The Point Of Video Games Is What? And Who Really Invented 'Totally Nude'?

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The Point Of Video Games Is What? And Who Really Invented 'Totally Nude'?

Wed Nov 12, 2008 @ 12:05AM PST

By Eriq Gardner

DefendingIn Albert Brooks' 1991 film "Defending Your Life," the protagonist dies in a car accident and goes to Judgment City, where he argues his fate inside a courtroom. During one scene, he runs into another deceased individual who claims to have invented the familiar strip-club catch-phrase, "Totally Nude."

This may seem totally far-fetched, but in 2005, E.S.S., the owner of a Los Angeles gentleman’s club known as the Play Pen, sued Rockstar Games, the publisher of Grand Theft Auto. In the San Andreas version of the game, one of the locales is a strip club named “Pig Pen” where players can, among other things in the game, take a break from crashing cars and hang out. Outside "Pig Pen" are the words "Totally Nude" — both in the game and in real life — and E.S.S. claimed that RockStar had ripped off its trademark and trade dress.

Last week, the Ninth Circuit reviewed the case after a lower court had granted summary judgment to Rockstar based on its defense of fair use.

Its verdict?

The Ninth Circuit upheld the dismissal of the claim (based on a test created in a lawsuit that involved New Kids on the Block, believe it or not), but its reasons are kind of funny. Here's the decision.

What exactly is the point of Grand Theft Auto? The videogame combines a lot, including racing and role-playing. At times, players stick to a mission and follow a plot. At other points, players do nothing but wander and have kicks inside a virtual city. In arguing the case, ESS contended that because players are free to spend a great deal of time inside the Pig Pen virtual strip club, it can be considered a facimile of a real-life strip club, and thus, likely to confuse any customers.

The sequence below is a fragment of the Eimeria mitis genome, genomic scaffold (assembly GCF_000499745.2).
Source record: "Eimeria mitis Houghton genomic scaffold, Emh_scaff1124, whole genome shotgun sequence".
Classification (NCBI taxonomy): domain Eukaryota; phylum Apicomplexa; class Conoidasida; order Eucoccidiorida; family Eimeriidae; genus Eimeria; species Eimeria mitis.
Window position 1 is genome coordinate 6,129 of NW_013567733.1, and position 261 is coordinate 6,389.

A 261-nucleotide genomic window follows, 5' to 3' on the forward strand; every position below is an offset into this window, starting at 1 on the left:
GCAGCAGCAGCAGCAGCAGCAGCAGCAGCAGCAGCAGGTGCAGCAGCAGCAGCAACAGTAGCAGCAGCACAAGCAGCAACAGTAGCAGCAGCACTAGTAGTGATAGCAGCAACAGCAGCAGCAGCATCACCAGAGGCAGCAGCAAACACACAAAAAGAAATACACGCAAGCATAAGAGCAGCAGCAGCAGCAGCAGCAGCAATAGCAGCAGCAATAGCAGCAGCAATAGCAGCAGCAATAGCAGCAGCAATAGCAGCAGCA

The Ninth Circuit's retort? "Fans can spend all nine innings of a baseball game at the hot dog stand; that hardly makes Dodger Stadium a butcher’s shop. In other words, the chance to attend a virtual strip club is unambiguously not the main selling point of the Game."

The funny judges continue, "The San Andreas Game is not complementary to the Play Pen; video games and strip clubs do not go together like a horse and carriage or, perish the thought, love and marriage.”

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The Hollywood Reporter, Esq. blog focuses on how the entertainment and media industries are impacted and influenced by the law. It is edited by Matthew Belloni with contributions from veteran legal reporter Eriq Gardner and others. Before joining The Hollywood Reporter, Belloni was a lawyer at an entertainment litigation firm in Los Angeles. He writes a column for THR devoted to entertainment law. Gardner is a New York-based writer and legal journalist. Send tips or comments to [email protected]

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